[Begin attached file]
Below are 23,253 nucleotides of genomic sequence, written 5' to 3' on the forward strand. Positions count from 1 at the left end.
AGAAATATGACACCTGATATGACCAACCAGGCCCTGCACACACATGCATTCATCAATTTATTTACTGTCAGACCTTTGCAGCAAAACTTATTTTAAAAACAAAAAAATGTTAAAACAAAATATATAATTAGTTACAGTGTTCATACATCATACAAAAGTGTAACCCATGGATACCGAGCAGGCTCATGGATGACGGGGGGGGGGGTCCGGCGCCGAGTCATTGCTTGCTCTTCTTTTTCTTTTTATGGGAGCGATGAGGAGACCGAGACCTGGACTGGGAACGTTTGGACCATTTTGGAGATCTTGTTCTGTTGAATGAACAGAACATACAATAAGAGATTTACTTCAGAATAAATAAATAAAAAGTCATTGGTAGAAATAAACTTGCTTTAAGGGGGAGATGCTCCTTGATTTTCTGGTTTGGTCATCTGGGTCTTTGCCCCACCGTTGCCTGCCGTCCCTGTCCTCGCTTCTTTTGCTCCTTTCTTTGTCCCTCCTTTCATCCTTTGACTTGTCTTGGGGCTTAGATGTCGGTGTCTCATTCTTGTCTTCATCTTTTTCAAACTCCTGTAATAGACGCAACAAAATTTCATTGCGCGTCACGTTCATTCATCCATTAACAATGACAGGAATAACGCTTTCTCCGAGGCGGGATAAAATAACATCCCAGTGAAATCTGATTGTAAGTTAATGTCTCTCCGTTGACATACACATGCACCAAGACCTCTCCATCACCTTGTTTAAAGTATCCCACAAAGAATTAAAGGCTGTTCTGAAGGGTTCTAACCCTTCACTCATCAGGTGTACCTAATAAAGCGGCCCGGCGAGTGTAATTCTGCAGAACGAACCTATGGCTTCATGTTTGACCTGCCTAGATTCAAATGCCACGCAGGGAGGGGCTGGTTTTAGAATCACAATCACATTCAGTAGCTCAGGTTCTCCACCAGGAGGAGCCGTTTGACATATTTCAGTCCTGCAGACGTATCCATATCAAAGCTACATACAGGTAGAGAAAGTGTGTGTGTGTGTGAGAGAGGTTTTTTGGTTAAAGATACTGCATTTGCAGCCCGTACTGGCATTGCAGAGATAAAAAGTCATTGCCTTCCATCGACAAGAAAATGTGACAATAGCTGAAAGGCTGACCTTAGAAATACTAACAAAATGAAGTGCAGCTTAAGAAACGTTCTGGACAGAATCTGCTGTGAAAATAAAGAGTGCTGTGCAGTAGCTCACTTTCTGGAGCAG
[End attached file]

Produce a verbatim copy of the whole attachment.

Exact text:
Below are 23,253 nucleotides of genomic sequence, written 5' to 3' on the forward strand. Positions count from 1 at the left end.
AGAAATATGACACCTGATATGACCAACCAGGCCCTGCACACACATGCATTCATCAATTTATTTACTGTCAGACCTTTGCAGCAAAACTTATTTTAAAAACAAAAAAATGTTAAAACAAAATATATAATTAGTTACAGTGTTCATACATCATACAAAAGTGTAACCCATGGATACCGAGCAGGCTCATGGATGACGGGGGGGGGGGTCCGGCGCCGAGTCATTGCTTGCTCTTCTTTTTCTTTTTATGGGAGCGATGAGGAGACCGAGACCTGGACTGGGAACGTTTGGACCATTTTGGAGATCTTGTTCTGTTGAATGAACAGAACATACAATAAGAGATTTACTTCAGAATAAATAAATAAAAAGTCATTGGTAGAAATAAACTTGCTTTAAGGGGGAGATGCTCCTTGATTTTCTGGTTTGGTCATCTGGGTCTTTGCCCCACCGTTGCCTGCCGTCCCTGTCCTCGCTTCTTTTGCTCCTTTCTTTGTCCCTCCTTTCATCCTTTGACTTGTCTTGGGGCTTAGATGTCGGTGTCTCATTCTTGTCTTCATCTTTTTCAAACTCCTGTAATAGACGCAACAAAATTTCATTGCGCGTCACGTTCATTCATCCATTAACAATGACAGGAATAACGCTTTCTCCGAGGCGGGATAAAATAACATCCCAGTGAAATCTGATTGTAAGTTAATGTCTCTCCGTTGACATACACATGCACCAAGACCTCTCCATCACCTTGTTTAAAGTATCCCACAAAGAATTAAAGGCTGTTCTGAAGGGTTCTAACCCTTCACTCATCAGGTGTACCTAATAAAGCGGCCCGGCGAGTGTAATTCTGCAGAACGAACCTATGGCTTCATGTTTGACCTGCCTAGATTCAAATGCCACGCAGGGAGGGGCTGGTTTTAGAATCACAATCACATTCAGTAGCTCAGGTTCTCCACCAGGAGGAGCCGTTTGACATATTTCAGTCCTGCAGACGTATCCATATCAAAGCTACATACAGGTAGAGAAAGTGTGTGTGTGTGTGAGAGAGGTTTTTTGGTTAAAGATACTGCATTTGCAGCCCGTACTGGCATTGCAGAGATAAAAAGTCATTGCCTTCCATCGACAAGAAAATGTGACAATAGCTGAAAGGCTGACCTTAGAAATACTAACAAAATGAAGTGCAGCTTAAGAAACGTTCTGGACAGAATCTGCTGTGAAAATAAAGAGTGCTGTGCAGTAGCTCACTTTCTGGAGCAG